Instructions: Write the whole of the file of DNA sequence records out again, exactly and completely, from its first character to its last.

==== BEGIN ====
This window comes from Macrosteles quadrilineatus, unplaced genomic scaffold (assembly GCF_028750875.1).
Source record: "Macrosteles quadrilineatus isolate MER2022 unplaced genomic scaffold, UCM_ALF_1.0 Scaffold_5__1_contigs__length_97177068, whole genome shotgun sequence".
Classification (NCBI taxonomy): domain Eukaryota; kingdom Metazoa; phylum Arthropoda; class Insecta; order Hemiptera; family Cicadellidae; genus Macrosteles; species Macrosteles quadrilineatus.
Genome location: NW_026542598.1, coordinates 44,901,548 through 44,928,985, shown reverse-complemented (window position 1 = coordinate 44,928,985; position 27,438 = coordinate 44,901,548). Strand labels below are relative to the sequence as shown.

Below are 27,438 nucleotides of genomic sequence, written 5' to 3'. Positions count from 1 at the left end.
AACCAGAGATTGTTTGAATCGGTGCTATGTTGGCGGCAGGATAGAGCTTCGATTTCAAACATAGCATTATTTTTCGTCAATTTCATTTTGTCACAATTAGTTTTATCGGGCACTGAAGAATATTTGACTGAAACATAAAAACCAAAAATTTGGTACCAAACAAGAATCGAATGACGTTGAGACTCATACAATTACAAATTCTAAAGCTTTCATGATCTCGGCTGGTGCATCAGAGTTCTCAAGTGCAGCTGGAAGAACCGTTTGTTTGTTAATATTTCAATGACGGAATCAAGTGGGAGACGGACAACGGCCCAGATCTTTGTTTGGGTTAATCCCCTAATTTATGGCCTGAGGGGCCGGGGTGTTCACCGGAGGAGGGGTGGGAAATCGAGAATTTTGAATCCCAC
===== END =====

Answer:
This window comes from Macrosteles quadrilineatus, unplaced genomic scaffold (assembly GCF_028750875.1).
Source record: "Macrosteles quadrilineatus isolate MER2022 unplaced genomic scaffold, UCM_ALF_1.0 Scaffold_5__1_contigs__length_97177068, whole genome shotgun sequence".
Classification (NCBI taxonomy): domain Eukaryota; kingdom Metazoa; phylum Arthropoda; class Insecta; order Hemiptera; family Cicadellidae; genus Macrosteles; species Macrosteles quadrilineatus.
Genome location: NW_026542598.1, coordinates 44,901,548 through 44,928,985, shown reverse-complemented (window position 1 = coordinate 44,928,985; position 27,438 = coordinate 44,901,548). Strand labels below are relative to the sequence as shown.

Below are 27,438 nucleotides of genomic sequence, written 5' to 3'. Positions count from 1 at the left end.
AACCAGAGATTGTTTGAATCGGTGCTATGTTGGCGGCAGGATAGAGCTTCGATTTCAAACATAGCATTATTTTTCGTCAATTTCATTTTGTCACAATTAGTTTTATCGGGCACTGAAGAATATTTGACTGAAACATAAAAACCAAAAATTTGGTACCAAACAAGAATCGAATGACGTTGAGACTCATACAATTACAAATTCTAAAGCTTTCATGATCTCGGCTGGTGCATCAGAGTTCTCAAGTGCAGCTGGAAGAACCGTTTGTTTGTTAATATTTCAATGACGGAATCAAGTGGGAGACGGACAACGGCCCAGATCTTTGTTTGGGTTAATCCCCTAATTTATGGCCTGAGGGGCCGGGGTGTTCACCGGAGGAGGGGTGGGAAATCGAGAATTTTGAATCCCAC